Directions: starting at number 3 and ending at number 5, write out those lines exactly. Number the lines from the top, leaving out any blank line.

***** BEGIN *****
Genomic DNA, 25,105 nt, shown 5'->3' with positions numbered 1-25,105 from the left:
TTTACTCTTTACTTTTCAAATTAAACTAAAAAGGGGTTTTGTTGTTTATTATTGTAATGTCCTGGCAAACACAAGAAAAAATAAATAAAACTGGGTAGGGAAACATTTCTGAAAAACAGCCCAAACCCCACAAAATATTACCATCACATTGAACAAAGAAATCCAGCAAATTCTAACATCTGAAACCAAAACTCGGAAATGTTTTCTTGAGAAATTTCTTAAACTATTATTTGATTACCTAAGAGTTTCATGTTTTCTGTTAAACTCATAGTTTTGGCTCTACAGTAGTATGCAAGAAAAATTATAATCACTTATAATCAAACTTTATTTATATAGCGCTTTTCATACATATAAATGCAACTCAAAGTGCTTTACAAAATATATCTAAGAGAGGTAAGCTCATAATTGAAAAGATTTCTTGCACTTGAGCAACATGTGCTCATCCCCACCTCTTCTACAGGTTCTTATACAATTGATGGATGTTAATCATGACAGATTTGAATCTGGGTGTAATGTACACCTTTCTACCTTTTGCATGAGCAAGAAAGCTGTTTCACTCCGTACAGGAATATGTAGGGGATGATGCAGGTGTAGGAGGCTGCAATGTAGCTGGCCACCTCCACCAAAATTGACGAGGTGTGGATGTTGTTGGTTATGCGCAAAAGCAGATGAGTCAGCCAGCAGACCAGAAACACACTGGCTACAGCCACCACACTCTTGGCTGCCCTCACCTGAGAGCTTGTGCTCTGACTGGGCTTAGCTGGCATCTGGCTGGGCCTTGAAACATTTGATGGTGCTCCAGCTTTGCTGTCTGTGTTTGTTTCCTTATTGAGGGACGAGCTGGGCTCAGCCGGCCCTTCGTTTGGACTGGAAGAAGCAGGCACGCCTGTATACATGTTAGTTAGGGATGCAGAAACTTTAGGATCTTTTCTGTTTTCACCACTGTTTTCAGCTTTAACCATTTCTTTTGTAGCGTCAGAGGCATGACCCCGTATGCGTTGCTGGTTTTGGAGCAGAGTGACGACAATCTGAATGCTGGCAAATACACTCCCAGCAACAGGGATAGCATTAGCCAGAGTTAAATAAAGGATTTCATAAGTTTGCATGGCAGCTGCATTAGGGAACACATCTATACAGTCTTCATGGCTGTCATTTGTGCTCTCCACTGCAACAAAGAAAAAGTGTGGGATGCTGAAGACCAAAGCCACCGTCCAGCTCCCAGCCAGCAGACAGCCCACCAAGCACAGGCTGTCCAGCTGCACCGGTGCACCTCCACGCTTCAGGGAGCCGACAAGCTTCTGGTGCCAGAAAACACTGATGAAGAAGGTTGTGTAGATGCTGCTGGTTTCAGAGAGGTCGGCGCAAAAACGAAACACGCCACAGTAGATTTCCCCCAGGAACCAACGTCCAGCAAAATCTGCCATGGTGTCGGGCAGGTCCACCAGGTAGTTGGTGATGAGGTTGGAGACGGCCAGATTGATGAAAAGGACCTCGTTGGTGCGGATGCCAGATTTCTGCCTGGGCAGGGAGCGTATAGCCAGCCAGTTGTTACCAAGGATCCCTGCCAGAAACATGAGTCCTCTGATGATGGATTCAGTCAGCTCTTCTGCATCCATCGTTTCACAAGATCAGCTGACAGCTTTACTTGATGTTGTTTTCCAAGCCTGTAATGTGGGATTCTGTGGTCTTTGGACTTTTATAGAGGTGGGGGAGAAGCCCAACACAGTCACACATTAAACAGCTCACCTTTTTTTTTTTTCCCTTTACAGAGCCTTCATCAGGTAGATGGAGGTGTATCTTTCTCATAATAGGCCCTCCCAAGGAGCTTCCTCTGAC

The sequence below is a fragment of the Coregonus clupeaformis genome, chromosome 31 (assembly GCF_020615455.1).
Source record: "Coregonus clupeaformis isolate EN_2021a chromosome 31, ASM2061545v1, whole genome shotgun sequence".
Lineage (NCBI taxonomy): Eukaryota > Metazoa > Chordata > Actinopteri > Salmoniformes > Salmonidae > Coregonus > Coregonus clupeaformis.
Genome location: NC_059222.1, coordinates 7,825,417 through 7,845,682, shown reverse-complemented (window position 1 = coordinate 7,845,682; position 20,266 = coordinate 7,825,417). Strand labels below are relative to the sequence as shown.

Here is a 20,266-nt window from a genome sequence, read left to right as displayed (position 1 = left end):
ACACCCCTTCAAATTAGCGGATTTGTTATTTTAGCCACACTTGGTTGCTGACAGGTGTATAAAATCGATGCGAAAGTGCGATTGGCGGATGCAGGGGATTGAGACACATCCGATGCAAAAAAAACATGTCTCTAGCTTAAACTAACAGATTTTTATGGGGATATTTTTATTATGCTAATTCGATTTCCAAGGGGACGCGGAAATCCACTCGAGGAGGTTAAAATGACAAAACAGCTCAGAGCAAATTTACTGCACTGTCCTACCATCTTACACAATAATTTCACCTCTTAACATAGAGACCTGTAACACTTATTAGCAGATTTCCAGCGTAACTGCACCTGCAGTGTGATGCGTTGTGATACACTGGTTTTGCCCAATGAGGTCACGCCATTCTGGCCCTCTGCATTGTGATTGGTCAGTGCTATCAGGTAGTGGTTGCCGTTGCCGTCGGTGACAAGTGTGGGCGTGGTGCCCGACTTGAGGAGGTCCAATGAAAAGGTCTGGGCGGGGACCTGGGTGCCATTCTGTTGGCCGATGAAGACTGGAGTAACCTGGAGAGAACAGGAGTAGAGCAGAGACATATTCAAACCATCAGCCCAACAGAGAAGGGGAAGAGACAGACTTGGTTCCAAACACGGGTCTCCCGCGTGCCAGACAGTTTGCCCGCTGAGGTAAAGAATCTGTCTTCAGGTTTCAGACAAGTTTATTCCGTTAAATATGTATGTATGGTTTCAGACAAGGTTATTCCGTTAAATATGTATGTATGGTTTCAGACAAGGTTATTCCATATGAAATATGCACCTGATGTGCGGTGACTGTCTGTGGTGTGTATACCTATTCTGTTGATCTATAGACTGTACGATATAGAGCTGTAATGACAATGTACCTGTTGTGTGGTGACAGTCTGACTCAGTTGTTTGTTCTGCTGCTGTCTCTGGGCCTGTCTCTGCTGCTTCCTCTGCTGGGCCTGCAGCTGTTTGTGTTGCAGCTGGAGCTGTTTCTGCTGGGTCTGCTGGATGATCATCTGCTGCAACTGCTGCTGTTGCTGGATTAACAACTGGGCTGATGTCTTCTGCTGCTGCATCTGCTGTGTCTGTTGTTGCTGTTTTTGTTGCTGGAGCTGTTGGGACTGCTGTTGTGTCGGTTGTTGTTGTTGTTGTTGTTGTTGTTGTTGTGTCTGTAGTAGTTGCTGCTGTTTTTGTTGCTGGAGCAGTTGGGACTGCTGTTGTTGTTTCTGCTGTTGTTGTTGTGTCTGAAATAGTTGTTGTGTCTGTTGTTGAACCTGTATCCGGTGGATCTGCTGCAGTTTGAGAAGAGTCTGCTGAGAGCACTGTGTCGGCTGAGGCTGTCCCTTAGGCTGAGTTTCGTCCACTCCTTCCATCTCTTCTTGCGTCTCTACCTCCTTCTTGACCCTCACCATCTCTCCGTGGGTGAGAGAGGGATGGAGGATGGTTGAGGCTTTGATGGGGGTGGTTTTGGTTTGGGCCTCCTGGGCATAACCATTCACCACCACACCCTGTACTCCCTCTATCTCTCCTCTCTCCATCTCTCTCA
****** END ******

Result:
The sequence below is a fragment of the Coregonus clupeaformis genome, chromosome 31 (assembly GCF_020615455.1).
Source record: "Coregonus clupeaformis isolate EN_2021a chromosome 31, ASM2061545v1, whole genome shotgun sequence".
Lineage (NCBI taxonomy): Eukaryota > Metazoa > Chordata > Actinopteri > Salmoniformes > Salmonidae > Coregonus > Coregonus clupeaformis.